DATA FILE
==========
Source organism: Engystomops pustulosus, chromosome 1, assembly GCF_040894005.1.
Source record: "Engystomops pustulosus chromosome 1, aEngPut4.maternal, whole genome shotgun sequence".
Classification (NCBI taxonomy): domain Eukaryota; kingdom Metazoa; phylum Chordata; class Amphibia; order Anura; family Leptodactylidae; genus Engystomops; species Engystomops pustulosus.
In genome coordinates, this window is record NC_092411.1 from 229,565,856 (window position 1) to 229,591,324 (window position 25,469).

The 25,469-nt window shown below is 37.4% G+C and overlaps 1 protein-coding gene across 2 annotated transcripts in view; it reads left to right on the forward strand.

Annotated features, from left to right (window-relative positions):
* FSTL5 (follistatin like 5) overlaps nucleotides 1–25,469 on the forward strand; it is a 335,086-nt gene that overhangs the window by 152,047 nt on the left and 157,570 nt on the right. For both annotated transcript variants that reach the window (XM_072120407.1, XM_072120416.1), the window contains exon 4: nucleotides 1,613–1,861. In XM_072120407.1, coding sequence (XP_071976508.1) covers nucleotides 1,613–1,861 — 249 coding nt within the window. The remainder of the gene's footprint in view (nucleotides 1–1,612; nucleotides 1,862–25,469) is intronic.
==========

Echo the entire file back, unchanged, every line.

Source organism: Engystomops pustulosus, chromosome 1, assembly GCF_040894005.1.
Source record: "Engystomops pustulosus chromosome 1, aEngPut4.maternal, whole genome shotgun sequence".
Classification (NCBI taxonomy): domain Eukaryota; kingdom Metazoa; phylum Chordata; class Amphibia; order Anura; family Leptodactylidae; genus Engystomops; species Engystomops pustulosus.
In genome coordinates, this window is record NC_092411.1 from 229,565,856 (window position 1) to 229,591,324 (window position 25,469).

The 25,469-nt window shown below is 37.4% G+C and overlaps 1 protein-coding gene across 2 annotated transcripts in view; it reads left to right on the forward strand.

Annotated features, from left to right (window-relative positions):
* FSTL5 (follistatin like 5) overlaps nucleotides 1–25,469 on the forward strand; it is a 335,086-nt gene that overhangs the window by 152,047 nt on the left and 157,570 nt on the right. For both annotated transcript variants that reach the window (XM_072120407.1, XM_072120416.1), the window contains exon 4: nucleotides 1,613–1,861. In XM_072120407.1, coding sequence (XP_071976508.1) covers nucleotides 1,613–1,861 — 249 coding nt within the window. The remainder of the gene's footprint in view (nucleotides 1–1,612; nucleotides 1,862–25,469) is intronic.